The Magazine

Our Essays, Our Selves

Can American prose move beyond self-absorption?

Oct 22, 2001, Vol. 7, No. 06 • By SUSAN BALEE
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The Best American Essays 2001
edited by Kathleen Norrisand Robert Atwan
Houghton Mifflin, 400 pp., $13

TO READ "THE BEST AMERICAN ESSAYS 2001," the new collection of two dozen essays edited by Kathleen Norris and Robert Atwan, is to realize two things. The first is that writers in America today possess a literary instrument of enormous power. The second is that those writers have almost nothing to use it on except themselves. What is perhaps the most extraordinary, turbo-charged general prose that the English language has ever known is harnessed to the largest narcissistic examination of selves--and what, in the absence of any larger topic for the beautiful prose, prove to be often little and uninteresting selves.

The writers assembled in "The Best American Essays" reflect upon all manner of things, from food to death to prayer to language to their relationships with parents and children. The writing glitters, but the vein of self-absorption runs deep.

Diane Ackerman's "In the Memory Mines," the first essay in the collection, opens: "I don't remember being born, but opening my eyes for the first time, yes." Ackerman's ability to map her own infant universe is fascinating, in a peculiar way, but it's hard to imagine anything more self-absorbed--except perhaps what she goes on to describe: the bad father who locked away forever her inner child in a row house closet around 1955.

"He only ever seemed to read the paper or watch television or sleep or yell at my mother or slam the door to their bedroom, after which I would sometimes hear my mother crying. For some reason he never had time for me. In my heart, I knew it must somehow be my fault, that I must be somehow unworthy of his love, his attention even, the way the newspaper or television at least had his attention."

To give Ackerman credit, she knows she needs to be part of a community larger than herself. She just can't find one. The closest she can get is by reaching out to her unhappy inner children. "I felt I had adopted a child on the installment plan, a child that was myself, and it felt good suddenly to be part of a community, even if it was only a community of previous selves."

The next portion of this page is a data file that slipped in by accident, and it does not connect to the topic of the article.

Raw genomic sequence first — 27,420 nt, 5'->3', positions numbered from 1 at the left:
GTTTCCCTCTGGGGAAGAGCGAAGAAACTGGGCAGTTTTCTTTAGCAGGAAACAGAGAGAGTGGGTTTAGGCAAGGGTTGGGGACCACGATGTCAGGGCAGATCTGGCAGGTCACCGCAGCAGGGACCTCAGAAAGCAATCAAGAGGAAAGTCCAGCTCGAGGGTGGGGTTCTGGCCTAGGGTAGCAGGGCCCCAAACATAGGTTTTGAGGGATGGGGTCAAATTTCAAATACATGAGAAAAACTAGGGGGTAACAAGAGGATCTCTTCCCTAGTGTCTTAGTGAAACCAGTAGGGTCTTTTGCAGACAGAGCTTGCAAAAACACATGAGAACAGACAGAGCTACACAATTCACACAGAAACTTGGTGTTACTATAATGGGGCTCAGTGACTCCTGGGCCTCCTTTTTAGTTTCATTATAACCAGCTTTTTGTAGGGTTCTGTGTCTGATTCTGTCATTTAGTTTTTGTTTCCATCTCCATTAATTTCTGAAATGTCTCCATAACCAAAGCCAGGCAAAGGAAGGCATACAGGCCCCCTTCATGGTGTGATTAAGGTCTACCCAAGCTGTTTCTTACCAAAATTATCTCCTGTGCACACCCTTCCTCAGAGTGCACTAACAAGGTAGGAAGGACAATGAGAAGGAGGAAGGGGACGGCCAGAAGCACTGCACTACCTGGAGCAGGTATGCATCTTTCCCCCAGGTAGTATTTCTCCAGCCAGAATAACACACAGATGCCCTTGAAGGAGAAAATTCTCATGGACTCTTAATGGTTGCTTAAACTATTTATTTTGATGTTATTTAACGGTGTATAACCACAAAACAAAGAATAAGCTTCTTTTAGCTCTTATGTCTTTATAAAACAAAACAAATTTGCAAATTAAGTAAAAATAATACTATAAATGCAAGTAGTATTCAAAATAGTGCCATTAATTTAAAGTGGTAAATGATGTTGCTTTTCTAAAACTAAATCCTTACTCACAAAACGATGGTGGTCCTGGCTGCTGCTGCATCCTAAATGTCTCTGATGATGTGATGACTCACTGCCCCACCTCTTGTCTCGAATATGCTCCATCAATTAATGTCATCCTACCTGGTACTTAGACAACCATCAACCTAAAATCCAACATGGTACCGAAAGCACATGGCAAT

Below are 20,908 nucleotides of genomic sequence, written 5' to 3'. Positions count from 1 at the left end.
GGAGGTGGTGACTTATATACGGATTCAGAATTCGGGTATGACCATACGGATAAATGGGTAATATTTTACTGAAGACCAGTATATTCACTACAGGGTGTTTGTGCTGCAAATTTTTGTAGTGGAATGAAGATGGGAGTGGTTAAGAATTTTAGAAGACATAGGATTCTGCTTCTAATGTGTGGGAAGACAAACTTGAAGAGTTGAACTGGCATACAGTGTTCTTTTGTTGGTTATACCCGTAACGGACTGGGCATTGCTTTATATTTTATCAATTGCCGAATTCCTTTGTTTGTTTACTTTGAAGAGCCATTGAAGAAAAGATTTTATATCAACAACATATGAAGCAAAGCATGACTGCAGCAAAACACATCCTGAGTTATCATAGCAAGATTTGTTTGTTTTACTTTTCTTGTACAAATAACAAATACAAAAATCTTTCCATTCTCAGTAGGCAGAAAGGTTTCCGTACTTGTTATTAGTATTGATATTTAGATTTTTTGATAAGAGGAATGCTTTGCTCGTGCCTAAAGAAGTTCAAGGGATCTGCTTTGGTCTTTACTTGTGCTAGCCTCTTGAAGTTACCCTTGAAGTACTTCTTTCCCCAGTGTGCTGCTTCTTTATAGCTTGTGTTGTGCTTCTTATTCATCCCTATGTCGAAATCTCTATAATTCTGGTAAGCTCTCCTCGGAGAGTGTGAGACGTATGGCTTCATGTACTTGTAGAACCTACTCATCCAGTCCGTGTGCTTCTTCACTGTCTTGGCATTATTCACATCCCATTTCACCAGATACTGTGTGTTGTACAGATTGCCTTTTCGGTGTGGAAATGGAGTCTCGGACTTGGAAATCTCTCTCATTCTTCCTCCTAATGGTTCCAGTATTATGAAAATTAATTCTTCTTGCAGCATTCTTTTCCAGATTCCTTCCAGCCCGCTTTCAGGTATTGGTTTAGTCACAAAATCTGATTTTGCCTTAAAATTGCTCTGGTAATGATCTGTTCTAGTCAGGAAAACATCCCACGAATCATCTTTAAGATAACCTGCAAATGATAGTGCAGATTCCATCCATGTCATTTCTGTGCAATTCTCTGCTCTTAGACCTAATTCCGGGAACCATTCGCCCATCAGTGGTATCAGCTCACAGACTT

TO SOME DEGREE, OF COURSE, it has always been thus. Reflecting on what the personal essay is all about, Kathleen Norris claims in her introduction that personal essayists have no other goal than to muse aloud, "to explore an idea or situation through the act of writing." Personal essayists talk primarily to themselves, thereby also chatting with someone they will never know, the reader--for whom the act of reading is thus reduced to a mild form of eavesdropping.

As Atwan puts it, "The mysterious I converses with an equally mysterious I." Ackerman, perhaps without knowing it, summons to consciousness the "community of one" that Thoreau embraced at Walden. The personal essay, a subset of autobiography, has flourished in America in part because Americans have always been encouraged to stand out as sovereign individuals within the nation's collective identity.

That "I" voice can sink to trivial self-absorption, as it too often has in recent years. But, at its best, this American song of the self can prove a highly moral project: the willingness to take responsibility for thoughts and feelings expressed in its name, to sign a specific signature to a specific opinion.

So, for instance, Ben Birnbaum in his essay in "The Best American Essays 2001" at least attempts to look outside himself for answers. Following Cynthia Ozick's lead, Birnbaum is fascinated by the life and death of the pre-Christian Rabbi Akiva. Roman soldiers flayed the flesh from Akiva's body with metal combs, but he refused to cry out. His final words to his students were that he had finally found a way to dedicate his life and soul to God. This defines, literally, self-sacrifice. In Akiva's case, he sacrificed himself for God, but as Birnbaum points out, whenever we give up our devotion to self, we join the larger community. Birnbaum describes his own family's history of death and victimization during the Holocaust, but he refuses to cave in to either self-pity or cultural hatred. Similarly, Barbara Hurd, who's logged a lot of miles in her galoshes slogging through American swamps, aims at an ecological description that makes as much use of ancient Buddhists as Birnbaum did of ancient rabbis.

Then Daphne Merkin weighs in, with her essay "Trouble in the Tribe," which begins, "I've been trying to lose my religion for years now, but it refuses to go away." Reynolds Price's entire essay is a letter to his godchild about the necessity of faith. He tells her: